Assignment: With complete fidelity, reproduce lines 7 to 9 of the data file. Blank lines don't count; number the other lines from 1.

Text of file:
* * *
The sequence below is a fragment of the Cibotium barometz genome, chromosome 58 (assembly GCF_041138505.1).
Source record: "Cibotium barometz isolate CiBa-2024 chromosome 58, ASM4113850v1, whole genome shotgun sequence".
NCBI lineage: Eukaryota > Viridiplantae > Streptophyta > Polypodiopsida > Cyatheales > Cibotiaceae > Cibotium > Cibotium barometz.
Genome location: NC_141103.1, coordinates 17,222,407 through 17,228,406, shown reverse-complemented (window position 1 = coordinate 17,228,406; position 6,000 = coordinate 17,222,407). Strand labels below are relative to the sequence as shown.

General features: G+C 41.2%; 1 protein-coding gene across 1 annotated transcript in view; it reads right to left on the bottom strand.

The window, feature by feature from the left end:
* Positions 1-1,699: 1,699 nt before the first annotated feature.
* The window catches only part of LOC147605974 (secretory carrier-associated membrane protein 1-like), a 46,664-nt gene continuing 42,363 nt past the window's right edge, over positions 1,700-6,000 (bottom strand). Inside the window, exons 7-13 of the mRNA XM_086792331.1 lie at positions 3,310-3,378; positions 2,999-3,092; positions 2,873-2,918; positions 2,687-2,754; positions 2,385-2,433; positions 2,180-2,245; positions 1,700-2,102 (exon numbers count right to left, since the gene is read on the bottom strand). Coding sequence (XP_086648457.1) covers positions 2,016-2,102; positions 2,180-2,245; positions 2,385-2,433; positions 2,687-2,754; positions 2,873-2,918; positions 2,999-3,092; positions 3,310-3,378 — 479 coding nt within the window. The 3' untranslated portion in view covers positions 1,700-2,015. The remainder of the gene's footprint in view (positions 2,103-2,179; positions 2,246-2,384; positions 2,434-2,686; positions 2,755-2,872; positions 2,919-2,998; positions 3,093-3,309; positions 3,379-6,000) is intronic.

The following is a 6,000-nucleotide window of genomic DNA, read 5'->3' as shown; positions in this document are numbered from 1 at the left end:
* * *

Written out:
* Positions 1-1,699: 1,699 nt before the first annotated feature.
* The window catches only part of LOC147605974 (secretory carrier-associated membrane protein 1-like), a 46,664-nt gene continuing 42,363 nt past the window's right edge, over positions 1,700-6,000 (bottom strand). Inside the window, exons 7-13 of the mRNA XM_086792331.1 lie at positions 3,310-3,378; positions 2,999-3,092; positions 2,873-2,918; positions 2,687-2,754; positions 2,385-2,433; positions 2,180-2,245; positions 1,700-2,102 (exon numbers count right to left, since the gene is read on the bottom strand). Coding sequence (XP_086648457.1) covers positions 2,016-2,102; positions 2,180-2,245; positions 2,385-2,433; positions 2,687-2,754; positions 2,873-2,918; positions 2,999-3,092; positions 3,310-3,378 — 479 coding nt within the window. The 3' untranslated portion in view covers positions 1,700-2,015. The remainder of the gene's footprint in view (positions 2,103-2,179; positions 2,246-2,384; positions 2,434-2,686; positions 2,755-2,872; positions 2,919-2,998; positions 3,093-3,309; positions 3,379-6,000) is intronic.

The following is a 6,000-nucleotide window of genomic DNA, read 5'->3' as shown; positions in this document are numbered from 1 at the left end: